30 May, 2022

Value of Food

From fuel to feed and fertiliser, prices are increasing at rate which is both astonishing and worrying. While commodity prices in some sectors are helping producers to weather this storm, many primary producers are struggling. With pressure on pig, poultry and horticulture family farms – will a food ombudsman help, asks ifac’s David Leydon.

As we go to print, some pig producers are losing over €35/head. This is unsustainable and the unfortunate step of depopulating herds is starting to take place. With over 8,000 people employed, this sector is on the edge.

Equally on the poultry side, both chicken and egg farmers are facing a similar crisis.  Rising costs of inputs such as feed, energy costs and replacement birds are being heavily felt in the sector.  Additionally, Avian Influenza remains a major threat to the industry, particularly in areas of high flock density in counties like Cavan and Monaghan.  Combined, all these factors mean that poultry farmers are facing significant downward pressures on their margins. These need to be recovered direct from the food chain for the industry to have a viable future.

Do you enjoy a tomato, pepper or cucumber?

The food producers who grow these crops in glasshouses are also going through tremendously difficult times. In 2020 the cost to heat a hectare of glasshouse using natural gas was approximately €100,000. This rose to €240,000 in 2021. Today heating that same hectare will incredibly cost between €500,000 and €800,000. 

We know the people running these businesses. Many are clients of ifac are excellent operators. They have invested in automation, grown in scale to justify investment in specialist machinery, hedged their costs where possible, invested in their business to grow and deliver produce that Irish consumers enjoy. 

However, despite this, there are now less than 100 commercial vegetable producers in the country. 

To add to this, we have seen food price deflation in the past decade. Food up until a few months ago cost 10% less than it did in 2012. This is good for Irish consumers, but it is not equitable. For some Irish families, food makes up a very small percentage of their expenditure. Indeed in 1980, 27.7% of household expenditure related to food, this has decreased to 8.6% in 2020 according to Eurostat. Ireland was one of 3 European countries where expenditure on food and non-alcoholic beverages was less than 10%. No one can find fault with a family on limited income looking for optimal pricing to feed their family but there is a cohort of society who can pay more for food than they are currently paying. A couple percentage point increase in the price of Irish produce would make a meaningful difference to Irish food producers.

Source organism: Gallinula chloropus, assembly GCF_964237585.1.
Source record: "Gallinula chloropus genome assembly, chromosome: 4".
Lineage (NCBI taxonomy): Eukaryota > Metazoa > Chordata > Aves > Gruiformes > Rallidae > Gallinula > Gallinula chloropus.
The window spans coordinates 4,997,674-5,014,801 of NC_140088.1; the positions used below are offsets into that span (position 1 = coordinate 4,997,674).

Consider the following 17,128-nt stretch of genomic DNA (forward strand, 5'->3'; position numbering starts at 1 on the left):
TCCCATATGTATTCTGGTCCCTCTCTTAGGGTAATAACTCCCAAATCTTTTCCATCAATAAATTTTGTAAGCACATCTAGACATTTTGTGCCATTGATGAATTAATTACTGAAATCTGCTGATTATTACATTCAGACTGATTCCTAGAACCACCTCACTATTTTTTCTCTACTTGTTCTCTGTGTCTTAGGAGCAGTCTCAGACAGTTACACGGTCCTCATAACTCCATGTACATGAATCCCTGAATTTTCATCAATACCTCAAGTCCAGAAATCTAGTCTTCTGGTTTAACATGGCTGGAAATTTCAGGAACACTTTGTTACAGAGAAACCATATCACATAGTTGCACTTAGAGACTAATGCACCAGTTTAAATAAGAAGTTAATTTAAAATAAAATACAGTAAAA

So why isn’t this happening? 

The crux of the long-term problem is the price paid by the retailer, the competitive pressure in the retail sector and the use of certain food produce as a loss leader to drive footfall. 

Each month Kantar publishes market share for retail multiples. Here’s a comparison between 2012 and 2022. As can be seen the market share of Lidl and Aldi has doubled (Figure 1). With growth like this, all other multiples will fight for market share, and this has led to intense, downward price pressure continually applied on food producers. 

Figure 1: Kantar Worldpanel: Retail Market share20122022

Will the long-heralded establishment of theOffice for Fairness and Transparency in the Agri-Food Supply Chain make a difference? Minister McConalogue has made this “Food Ombudsman” a policy priority. Its objective to promote fairness and transparency in the food supply chain is very welcome as is the Minister’s commitment. 

The appointment of a CEO who has the legislative framework to have an impact will be keenly observed. Will the new entity have the team, resources and capacity to enforce its rules on unfair trading?  Will it have a tangible impact on our domestic food sector?

Food security should be top of policy makers agenda. Maintaining our pig, poultry and horticulture sector is an important part of Ireland’s food plan. These sectors are in real crisis now and must be supported in the short-term with the longer-term imbalance of power between retailer and producer getting the attention it deserves.

Ifac advice for food producers:
  • Active management of cashflow situation with obsessive cost control. 

  • Increase working capital, continue to engage with your finance providers.

  • Crop and SKU management: it’s crucial to know the margin on each crop or SKU. We often see that this piece of management information is not available. 

  • Continue to negotiate for upward price reviews with retailers.  In the context of food security rising up the agenda and increasing cost bases, we have seen that some price increases can be secured by producers.. 

  • Engage in “what-if” scenario planning – what if we stopped growing a certain crop, what if natural gas does not revert to a norm in 2022 or 2023 – overlay these scenarios with cashflows so you have financial clarity when you are taking important decisions.